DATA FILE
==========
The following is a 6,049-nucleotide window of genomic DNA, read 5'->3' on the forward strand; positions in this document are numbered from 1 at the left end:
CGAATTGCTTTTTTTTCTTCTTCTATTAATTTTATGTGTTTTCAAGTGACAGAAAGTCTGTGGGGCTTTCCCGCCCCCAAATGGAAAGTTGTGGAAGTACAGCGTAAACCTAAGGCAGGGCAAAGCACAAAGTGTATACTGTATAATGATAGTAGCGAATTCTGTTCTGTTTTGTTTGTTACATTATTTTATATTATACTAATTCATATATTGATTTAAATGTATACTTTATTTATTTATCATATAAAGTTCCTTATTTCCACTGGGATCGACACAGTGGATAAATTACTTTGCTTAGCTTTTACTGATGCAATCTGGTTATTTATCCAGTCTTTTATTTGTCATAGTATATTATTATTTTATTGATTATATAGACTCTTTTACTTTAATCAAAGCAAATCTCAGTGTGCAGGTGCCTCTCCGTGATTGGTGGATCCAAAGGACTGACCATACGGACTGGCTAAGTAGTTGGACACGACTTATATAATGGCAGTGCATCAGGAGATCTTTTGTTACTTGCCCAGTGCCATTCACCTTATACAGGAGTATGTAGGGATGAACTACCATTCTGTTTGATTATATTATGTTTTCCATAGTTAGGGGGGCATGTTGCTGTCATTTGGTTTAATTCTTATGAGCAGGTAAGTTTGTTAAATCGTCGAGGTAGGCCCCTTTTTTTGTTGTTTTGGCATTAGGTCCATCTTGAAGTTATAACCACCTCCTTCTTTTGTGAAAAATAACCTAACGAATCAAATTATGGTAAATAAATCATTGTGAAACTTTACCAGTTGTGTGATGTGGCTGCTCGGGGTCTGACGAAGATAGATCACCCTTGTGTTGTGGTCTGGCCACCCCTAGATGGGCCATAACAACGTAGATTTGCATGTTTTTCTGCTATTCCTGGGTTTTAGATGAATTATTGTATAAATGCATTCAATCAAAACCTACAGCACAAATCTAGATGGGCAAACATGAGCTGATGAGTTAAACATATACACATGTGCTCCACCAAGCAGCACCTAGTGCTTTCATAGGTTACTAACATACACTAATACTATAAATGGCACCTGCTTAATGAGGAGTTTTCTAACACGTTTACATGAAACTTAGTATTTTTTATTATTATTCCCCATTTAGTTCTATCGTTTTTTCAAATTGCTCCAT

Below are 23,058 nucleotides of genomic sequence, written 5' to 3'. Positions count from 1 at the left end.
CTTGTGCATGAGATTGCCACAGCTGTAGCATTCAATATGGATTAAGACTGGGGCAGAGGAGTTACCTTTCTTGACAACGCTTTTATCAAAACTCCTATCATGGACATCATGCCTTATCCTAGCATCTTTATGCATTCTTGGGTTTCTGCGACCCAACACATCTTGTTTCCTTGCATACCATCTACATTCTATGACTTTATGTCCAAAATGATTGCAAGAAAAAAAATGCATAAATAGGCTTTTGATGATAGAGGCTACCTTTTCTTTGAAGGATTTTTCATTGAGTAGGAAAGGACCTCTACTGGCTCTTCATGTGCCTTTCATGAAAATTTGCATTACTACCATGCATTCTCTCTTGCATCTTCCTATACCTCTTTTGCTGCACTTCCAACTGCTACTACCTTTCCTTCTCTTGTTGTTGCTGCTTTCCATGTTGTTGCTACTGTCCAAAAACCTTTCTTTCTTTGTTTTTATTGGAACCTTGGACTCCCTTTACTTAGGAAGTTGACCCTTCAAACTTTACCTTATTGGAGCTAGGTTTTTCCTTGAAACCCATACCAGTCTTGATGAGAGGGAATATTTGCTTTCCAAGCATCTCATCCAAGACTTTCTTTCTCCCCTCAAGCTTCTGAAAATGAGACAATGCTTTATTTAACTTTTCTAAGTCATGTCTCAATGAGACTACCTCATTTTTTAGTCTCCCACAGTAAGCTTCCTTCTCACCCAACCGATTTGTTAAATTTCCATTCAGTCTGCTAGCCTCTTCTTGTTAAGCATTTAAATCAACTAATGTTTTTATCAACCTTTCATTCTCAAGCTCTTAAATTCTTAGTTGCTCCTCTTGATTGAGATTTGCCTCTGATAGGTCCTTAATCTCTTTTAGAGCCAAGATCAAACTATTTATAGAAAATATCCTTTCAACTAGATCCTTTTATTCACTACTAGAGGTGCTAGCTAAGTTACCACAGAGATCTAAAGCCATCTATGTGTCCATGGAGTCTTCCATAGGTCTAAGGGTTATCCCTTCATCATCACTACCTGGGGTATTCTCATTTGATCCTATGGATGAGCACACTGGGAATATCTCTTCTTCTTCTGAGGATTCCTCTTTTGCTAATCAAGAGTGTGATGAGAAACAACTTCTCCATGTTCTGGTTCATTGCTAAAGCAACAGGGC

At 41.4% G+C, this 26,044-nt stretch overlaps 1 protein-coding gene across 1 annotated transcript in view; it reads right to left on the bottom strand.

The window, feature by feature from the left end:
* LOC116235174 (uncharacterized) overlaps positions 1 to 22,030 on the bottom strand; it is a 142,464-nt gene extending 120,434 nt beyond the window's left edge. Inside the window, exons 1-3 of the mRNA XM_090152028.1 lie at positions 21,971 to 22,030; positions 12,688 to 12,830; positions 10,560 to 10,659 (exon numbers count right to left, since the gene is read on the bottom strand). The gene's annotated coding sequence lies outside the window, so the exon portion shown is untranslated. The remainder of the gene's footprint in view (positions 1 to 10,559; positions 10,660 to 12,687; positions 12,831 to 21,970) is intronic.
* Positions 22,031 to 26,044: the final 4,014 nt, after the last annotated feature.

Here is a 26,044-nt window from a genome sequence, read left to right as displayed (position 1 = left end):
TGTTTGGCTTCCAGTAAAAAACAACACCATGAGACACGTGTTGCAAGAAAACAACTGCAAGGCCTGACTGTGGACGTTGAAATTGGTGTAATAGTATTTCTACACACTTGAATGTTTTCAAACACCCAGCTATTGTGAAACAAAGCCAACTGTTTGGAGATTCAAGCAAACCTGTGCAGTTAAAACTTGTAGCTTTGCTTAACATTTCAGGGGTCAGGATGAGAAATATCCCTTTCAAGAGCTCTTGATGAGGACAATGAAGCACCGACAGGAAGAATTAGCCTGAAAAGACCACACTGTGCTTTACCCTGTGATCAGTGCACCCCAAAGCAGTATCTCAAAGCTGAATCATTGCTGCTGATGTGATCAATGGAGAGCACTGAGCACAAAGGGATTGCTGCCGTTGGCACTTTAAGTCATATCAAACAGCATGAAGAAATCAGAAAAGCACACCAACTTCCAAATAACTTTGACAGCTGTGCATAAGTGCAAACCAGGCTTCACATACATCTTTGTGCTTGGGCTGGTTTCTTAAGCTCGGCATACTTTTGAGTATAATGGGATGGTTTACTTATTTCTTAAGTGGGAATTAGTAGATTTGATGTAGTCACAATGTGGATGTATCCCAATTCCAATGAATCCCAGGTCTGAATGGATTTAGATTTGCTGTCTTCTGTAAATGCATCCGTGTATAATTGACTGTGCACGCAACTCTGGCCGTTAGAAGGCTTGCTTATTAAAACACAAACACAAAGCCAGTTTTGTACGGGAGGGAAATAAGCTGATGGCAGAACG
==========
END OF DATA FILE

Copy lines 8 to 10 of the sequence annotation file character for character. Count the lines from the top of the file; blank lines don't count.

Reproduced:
* Positions 22,031 to 26,044: the final 4,014 nt, after the last annotated feature.

Here is a 26,044-nt window from a genome sequence, read left to right as displayed (position 1 = left end):
TGTTTGGCTTCCAGTAAAAAACAACACCATGAGACACGTGTTGCAAGAAAACAACTGCAAGGCCTGACTGTGGACGTTGAAATTGGTGTAATAGTATTTCTACACACTTGAATGTTTTCAAACACCCAGCTATTGTGAAACAAAGCCAACTGTTTGGAGATTCAAGCAAACCTGTGCAGTTAAAACTTGTAGCTTTGCTTAACATTTCAGGGGTCAGGATGAGAAATATCCCTTTCAAGAGCTCTTGATGAGGACAATGAAGCACCGACAGGAAGAATTAGCCTGAAAAGACCACACTGTGCTTTACCCTGTGATCAGTGCACCCCAAAGCAGTATCTCAAAGCTGAATCATTGCTGCTGATGTGATCAATGGAGAGCACTGAGCACAAAGGGATTGCTGCCGTTGGCACTTTAAGTCATATCAAACAGCATGAAGAAATCAGAAAAGCACACCAACTTCCAAATAACTTTGACAGCTGTGCATAAGTGCAAACCAGGCTTCACATACATCTTTGTGCTTGGGCTGGTTTCTTAAGCTCGGCATACTTTTGAGTATAATGGGATGGTTTACTTATTTCTTAAGTGGGAATTAGTAGATTTGATGTAGTCACAATGTGGATGTATCCCAATTCCAATGAATCCCAGGTCTGAATGGATTTAGATTTGCTGTCTTCTGTAAATGCATCCGTGTATAATTGACTGTGCACGCAACTCTGGCCGTTAGAAGGCTTGCTTATTAAAACACAAACACAAAGCCAGTTTTGTACGGGAGGGAAATAAGCTGATGGCAGAACG